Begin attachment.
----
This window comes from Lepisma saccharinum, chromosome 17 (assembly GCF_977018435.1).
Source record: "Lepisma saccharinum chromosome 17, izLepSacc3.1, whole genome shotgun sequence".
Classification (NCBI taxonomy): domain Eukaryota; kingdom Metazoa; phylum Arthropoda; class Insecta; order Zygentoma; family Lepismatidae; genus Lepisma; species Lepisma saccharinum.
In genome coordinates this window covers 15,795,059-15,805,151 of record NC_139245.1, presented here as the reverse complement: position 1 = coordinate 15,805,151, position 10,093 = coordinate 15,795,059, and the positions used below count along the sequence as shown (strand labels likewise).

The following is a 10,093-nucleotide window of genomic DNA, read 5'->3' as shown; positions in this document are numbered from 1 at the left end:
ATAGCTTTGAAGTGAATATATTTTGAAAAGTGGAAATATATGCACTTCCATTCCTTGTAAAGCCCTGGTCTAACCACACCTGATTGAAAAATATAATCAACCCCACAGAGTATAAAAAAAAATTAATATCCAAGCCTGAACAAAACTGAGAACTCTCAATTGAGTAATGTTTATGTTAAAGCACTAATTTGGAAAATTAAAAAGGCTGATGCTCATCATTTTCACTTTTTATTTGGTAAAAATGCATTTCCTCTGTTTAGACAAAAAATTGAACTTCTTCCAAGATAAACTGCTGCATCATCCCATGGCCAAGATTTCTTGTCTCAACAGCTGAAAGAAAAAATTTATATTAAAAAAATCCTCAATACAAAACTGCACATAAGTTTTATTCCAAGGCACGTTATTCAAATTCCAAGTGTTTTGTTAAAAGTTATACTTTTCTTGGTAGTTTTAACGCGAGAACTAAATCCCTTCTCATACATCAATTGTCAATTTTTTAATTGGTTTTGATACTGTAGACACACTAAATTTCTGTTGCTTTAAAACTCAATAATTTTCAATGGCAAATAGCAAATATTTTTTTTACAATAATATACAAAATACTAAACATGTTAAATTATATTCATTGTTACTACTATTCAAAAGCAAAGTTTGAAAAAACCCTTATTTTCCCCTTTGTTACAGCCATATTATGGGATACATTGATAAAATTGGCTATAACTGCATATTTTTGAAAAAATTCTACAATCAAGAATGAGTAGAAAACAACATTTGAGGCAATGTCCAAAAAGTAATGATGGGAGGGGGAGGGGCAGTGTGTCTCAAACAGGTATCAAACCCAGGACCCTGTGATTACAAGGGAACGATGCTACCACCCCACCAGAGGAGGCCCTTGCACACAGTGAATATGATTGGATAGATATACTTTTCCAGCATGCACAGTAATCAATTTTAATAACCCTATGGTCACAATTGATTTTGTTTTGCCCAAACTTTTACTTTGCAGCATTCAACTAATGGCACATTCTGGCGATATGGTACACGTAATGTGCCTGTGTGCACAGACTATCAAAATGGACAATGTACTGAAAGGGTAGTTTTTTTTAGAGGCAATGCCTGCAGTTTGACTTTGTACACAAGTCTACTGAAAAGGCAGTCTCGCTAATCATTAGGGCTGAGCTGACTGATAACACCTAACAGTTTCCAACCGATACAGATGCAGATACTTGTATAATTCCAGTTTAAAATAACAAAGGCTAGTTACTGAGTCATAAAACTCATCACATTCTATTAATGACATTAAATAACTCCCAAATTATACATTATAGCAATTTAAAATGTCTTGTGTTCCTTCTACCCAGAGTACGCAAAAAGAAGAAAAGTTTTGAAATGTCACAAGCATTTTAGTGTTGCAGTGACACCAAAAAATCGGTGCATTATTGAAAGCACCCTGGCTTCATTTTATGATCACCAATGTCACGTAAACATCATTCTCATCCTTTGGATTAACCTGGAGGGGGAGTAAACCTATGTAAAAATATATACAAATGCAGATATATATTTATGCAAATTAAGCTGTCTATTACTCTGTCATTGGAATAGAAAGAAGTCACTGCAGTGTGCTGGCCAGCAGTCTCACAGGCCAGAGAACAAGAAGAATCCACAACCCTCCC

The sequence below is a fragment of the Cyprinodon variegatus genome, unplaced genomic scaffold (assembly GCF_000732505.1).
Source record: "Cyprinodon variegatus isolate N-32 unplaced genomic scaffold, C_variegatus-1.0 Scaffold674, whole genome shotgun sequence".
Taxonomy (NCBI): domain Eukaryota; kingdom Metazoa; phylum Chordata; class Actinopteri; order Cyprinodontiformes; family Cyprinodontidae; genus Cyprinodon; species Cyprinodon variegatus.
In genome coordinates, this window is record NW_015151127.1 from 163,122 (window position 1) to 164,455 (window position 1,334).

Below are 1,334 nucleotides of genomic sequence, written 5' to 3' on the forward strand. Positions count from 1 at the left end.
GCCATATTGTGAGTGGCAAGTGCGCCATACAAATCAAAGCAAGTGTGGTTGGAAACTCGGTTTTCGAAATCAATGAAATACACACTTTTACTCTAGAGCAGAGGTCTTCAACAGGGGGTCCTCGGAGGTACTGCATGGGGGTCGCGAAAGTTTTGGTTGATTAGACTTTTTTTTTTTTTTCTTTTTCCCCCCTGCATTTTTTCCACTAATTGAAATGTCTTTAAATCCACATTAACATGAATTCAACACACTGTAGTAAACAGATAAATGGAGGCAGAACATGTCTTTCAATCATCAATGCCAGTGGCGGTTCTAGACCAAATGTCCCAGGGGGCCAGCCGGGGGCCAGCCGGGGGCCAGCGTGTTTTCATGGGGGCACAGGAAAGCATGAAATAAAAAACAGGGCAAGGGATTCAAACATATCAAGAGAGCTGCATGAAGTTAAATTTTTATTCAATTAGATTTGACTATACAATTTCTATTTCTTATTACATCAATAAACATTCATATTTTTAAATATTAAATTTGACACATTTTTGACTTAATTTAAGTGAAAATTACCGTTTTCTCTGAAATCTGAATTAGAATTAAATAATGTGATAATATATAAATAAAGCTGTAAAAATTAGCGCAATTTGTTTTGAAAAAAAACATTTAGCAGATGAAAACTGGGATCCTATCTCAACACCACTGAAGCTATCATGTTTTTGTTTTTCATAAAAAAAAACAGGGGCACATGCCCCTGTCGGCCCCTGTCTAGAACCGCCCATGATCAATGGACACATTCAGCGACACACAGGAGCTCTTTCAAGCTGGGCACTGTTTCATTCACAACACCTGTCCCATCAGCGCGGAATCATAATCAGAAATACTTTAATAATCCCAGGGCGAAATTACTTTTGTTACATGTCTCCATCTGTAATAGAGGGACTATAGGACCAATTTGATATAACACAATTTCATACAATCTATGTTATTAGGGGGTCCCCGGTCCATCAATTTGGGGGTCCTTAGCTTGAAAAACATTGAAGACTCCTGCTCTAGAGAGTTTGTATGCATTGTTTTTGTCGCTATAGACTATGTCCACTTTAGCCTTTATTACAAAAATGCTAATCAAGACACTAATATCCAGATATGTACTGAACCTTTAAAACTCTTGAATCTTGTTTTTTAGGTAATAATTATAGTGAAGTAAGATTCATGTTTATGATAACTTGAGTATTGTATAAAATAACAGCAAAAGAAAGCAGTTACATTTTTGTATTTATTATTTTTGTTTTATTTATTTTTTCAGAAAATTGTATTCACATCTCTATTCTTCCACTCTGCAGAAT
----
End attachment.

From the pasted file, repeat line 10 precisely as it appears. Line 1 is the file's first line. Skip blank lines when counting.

In genome coordinates, this window is record NW_015151127.1 from 163,122 (window position 1) to 164,455 (window position 1,334).